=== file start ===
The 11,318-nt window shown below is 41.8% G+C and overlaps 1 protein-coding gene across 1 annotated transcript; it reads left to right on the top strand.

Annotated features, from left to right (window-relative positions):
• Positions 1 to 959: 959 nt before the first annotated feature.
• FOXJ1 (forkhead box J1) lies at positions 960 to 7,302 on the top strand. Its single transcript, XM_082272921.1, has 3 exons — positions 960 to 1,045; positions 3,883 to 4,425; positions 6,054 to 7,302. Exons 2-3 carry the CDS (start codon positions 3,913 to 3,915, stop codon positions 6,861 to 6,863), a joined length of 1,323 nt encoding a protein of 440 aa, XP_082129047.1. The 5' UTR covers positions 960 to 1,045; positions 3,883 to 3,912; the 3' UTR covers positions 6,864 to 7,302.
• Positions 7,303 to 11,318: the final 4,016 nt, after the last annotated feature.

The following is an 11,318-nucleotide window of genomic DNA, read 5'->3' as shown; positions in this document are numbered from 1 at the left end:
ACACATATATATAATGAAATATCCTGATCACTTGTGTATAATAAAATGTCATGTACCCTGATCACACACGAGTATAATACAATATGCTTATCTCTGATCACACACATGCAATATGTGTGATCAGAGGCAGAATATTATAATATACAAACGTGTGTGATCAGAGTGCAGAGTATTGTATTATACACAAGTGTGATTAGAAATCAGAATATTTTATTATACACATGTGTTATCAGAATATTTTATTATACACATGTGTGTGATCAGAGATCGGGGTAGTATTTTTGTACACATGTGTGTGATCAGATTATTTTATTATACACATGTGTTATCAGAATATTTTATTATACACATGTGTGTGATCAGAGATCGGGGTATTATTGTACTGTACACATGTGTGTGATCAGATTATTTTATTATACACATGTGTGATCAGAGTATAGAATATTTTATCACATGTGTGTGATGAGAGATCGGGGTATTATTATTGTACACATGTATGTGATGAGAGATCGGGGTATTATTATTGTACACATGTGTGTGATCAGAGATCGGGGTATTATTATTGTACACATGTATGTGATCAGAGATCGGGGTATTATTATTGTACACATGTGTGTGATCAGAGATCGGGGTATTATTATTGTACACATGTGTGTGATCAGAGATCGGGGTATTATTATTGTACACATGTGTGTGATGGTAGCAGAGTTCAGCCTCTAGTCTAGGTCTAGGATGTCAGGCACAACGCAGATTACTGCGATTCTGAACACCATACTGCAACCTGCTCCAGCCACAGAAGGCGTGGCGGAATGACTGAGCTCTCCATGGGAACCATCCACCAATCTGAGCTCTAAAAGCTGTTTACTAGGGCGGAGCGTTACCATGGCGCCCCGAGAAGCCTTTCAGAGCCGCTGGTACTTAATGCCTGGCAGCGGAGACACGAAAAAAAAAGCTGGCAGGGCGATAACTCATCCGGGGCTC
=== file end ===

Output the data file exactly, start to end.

The 11,318-nt window shown below is 41.8% G+C and overlaps 1 protein-coding gene across 1 annotated transcript; it reads left to right on the top strand.

Annotated features, from left to right (window-relative positions):
• Positions 1 to 959: 959 nt before the first annotated feature.
• FOXJ1 (forkhead box J1) lies at positions 960 to 7,302 on the top strand. Its single transcript, XM_082272921.1, has 3 exons — positions 960 to 1,045; positions 3,883 to 4,425; positions 6,054 to 7,302. Exons 2-3 carry the CDS (start codon positions 3,913 to 3,915, stop codon positions 6,861 to 6,863), a joined length of 1,323 nt encoding a protein of 440 aa, XP_082129047.1. The 5' UTR covers positions 960 to 1,045; positions 3,883 to 3,912; the 3' UTR covers positions 6,864 to 7,302.
• Positions 7,303 to 11,318: the final 4,016 nt, after the last annotated feature.

The following is an 11,318-nucleotide window of genomic DNA, read 5'->3' as shown; positions in this document are numbered from 1 at the left end:
ACACATATATATAATGAAATATCCTGATCACTTGTGTATAATAAAATGTCATGTACCCTGATCACACACGAGTATAATACAATATGCTTATCTCTGATCACACACATGCAATATGTGTGATCAGAGGCAGAATATTATAATATACAAACGTGTGTGATCAGAGTGCAGAGTATTGTATTATACACAAGTGTGATTAGAAATCAGAATATTTTATTATACACATGTGTTATCAGAATATTTTATTATACACATGTGTGTGATCAGAGATCGGGGTAGTATTTTTGTACACATGTGTGTGATCAGATTATTTTATTATACACATGTGTTATCAGAATATTTTATTATACACATGTGTGTGATCAGAGATCGGGGTATTATTGTACTGTACACATGTGTGTGATCAGATTATTTTATTATACACATGTGTGATCAGAGTATAGAATATTTTATCACATGTGTGTGATGAGAGATCGGGGTATTATTATTGTACACATGTATGTGATGAGAGATCGGGGTATTATTATTGTACACATGTGTGTGATCAGAGATCGGGGTATTATTATTGTACACATGTATGTGATCAGAGATCGGGGTATTATTATTGTACACATGTGTGTGATCAGAGATCGGGGTATTATTATTGTACACATGTGTGTGATCAGAGATCGGGGTATTATTATTGTACACATGTGTGTGATGGTAGCAGAGTTCAGCCTCTAGTCTAGGTCTAGGATGTCAGGCACAACGCAGATTACTGCGATTCTGAACACCATACTGCAACCTGCTCCAGCCACAGAAGGCGTGGCGGAATGACTGAGCTCTCCATGGGAACCATCCACCAATCTGAGCTCTAAAAGCTGTTTACTAGGGCGGAGCGTTACCATGGCGCCCCGAGAAGCCTTTCAGAGCCGCTGGTACTTAATGCCTGGCAGCGGAGACACGAAAAAAAAAGCTGGCAGGGCGATAACTCATCCGGGGCTC